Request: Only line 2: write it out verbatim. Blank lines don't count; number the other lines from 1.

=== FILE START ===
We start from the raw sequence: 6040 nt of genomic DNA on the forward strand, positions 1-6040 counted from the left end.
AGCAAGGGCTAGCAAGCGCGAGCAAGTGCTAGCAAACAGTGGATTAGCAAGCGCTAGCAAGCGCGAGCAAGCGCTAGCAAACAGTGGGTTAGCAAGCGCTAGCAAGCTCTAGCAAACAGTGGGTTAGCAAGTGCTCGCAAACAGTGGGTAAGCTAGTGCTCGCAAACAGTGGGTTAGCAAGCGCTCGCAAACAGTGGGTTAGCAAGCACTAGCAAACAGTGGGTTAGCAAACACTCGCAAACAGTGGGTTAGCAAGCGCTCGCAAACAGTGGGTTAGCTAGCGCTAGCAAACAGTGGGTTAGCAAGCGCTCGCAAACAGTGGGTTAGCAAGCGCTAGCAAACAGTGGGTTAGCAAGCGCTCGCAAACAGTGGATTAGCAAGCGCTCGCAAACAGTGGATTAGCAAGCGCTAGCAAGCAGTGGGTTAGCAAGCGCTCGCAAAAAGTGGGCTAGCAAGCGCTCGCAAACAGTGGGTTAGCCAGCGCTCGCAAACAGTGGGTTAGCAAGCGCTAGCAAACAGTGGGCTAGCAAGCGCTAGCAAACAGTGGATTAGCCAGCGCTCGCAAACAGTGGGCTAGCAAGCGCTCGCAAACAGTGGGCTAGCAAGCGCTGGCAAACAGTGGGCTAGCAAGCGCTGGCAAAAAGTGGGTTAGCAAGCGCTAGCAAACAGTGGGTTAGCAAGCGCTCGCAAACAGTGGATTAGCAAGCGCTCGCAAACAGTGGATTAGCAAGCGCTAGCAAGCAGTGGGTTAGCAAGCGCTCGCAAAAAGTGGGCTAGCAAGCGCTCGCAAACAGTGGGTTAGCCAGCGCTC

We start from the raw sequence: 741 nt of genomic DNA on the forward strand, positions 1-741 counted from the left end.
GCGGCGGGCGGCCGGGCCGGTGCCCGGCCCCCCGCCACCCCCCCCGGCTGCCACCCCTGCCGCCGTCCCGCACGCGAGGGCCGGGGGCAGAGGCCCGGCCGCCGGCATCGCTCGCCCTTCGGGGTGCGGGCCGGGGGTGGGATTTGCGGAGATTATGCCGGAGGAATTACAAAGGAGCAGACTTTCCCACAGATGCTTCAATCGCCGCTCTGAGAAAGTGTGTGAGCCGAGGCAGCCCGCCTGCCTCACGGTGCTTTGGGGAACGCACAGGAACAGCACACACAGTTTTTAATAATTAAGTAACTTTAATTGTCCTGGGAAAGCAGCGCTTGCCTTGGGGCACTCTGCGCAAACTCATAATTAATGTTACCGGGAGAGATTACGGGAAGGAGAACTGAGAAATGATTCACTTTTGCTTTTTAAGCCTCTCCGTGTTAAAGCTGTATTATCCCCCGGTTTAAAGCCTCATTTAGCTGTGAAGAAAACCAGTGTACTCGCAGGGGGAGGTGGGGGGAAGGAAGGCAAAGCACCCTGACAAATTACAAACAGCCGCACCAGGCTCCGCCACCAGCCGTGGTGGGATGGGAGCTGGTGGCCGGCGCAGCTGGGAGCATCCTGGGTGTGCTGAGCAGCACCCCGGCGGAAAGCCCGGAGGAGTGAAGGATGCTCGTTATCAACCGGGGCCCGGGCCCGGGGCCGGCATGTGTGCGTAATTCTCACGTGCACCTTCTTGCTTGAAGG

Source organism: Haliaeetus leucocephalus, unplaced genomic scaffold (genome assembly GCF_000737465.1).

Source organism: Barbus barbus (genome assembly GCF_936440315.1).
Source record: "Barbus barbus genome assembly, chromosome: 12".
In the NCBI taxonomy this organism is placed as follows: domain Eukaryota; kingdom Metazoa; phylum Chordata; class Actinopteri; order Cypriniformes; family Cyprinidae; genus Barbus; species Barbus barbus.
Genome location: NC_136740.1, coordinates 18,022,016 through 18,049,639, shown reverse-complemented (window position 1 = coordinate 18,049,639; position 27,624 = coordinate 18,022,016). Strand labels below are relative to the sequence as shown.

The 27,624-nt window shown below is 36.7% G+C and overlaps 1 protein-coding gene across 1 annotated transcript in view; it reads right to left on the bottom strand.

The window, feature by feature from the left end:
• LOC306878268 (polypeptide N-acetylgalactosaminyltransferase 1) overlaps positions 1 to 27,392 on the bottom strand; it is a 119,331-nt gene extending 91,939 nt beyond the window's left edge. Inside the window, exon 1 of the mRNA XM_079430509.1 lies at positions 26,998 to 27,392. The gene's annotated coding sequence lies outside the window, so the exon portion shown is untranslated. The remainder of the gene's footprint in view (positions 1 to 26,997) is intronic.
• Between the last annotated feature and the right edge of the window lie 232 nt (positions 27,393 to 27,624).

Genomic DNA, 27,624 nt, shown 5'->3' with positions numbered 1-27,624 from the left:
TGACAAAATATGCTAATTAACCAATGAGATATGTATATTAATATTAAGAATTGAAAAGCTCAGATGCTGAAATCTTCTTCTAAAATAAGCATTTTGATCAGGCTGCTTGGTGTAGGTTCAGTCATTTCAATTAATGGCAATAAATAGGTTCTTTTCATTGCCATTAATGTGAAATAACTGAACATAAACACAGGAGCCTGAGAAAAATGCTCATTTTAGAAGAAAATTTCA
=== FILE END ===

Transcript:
AGCAAGGGCTAGCAAGCGCGAGCAAGTGCTAGCAAACAGTGGATTAGCAAGCGCTAGCAAGCGCGAGCAAGCGCTAGCAAACAGTGGGTTAGCAAGCGCTAGCAAGCTCTAGCAAACAGTGGGTTAGCAAGTGCTCGCAAACAGTGGGTAAGCTAGTGCTCGCAAACAGTGGGTTAGCAAGCGCTCGCAAACAGTGGGTTAGCAAGCACTAGCAAACAGTGGGTTAGCAAACACTCGCAAACAGTGGGTTAGCAAGCGCTCGCAAACAGTGGGTTAGCTAGCGCTAGCAAACAGTGGGTTAGCAAGCGCTCGCAAACAGTGGGTTAGCAAGCGCTAGCAAACAGTGGGTTAGCAAGCGCTCGCAAACAGTGGATTAGCAAGCGCTCGCAAACAGTGGATTAGCAAGCGCTAGCAAGCAGTGGGTTAGCAAGCGCTCGCAAAAAGTGGGCTAGCAAGCGCTCGCAAACAGTGGGTTAGCCAGCGCTCGCAAACAGTGGGTTAGCAAGCGCTAGCAAACAGTGGGCTAGCAAGCGCTAGCAAACAGTGGATTAGCCAGCGCTCGCAAACAGTGGGCTAGCAAGCGCTCGCAAACAGTGGGCTAGCAAGCGCTGGCAAACAGTGGGCTAGCAAGCGCTGGCAAAAAGTGGGTTAGCAAGCGCTAGCAAACAGTGGGTTAGCAAGCGCTCGCAAACAGTGGATTAGCAAGCGCTCGCAAACAGTGGATTAGCAAGCGCTAGCAAGCAGTGGGTTAGCAAGCGCTCGCAAAAAGTGGGCTAGCAAGCGCTCGCAAACAGTGGGTTAGCCAGCGCTC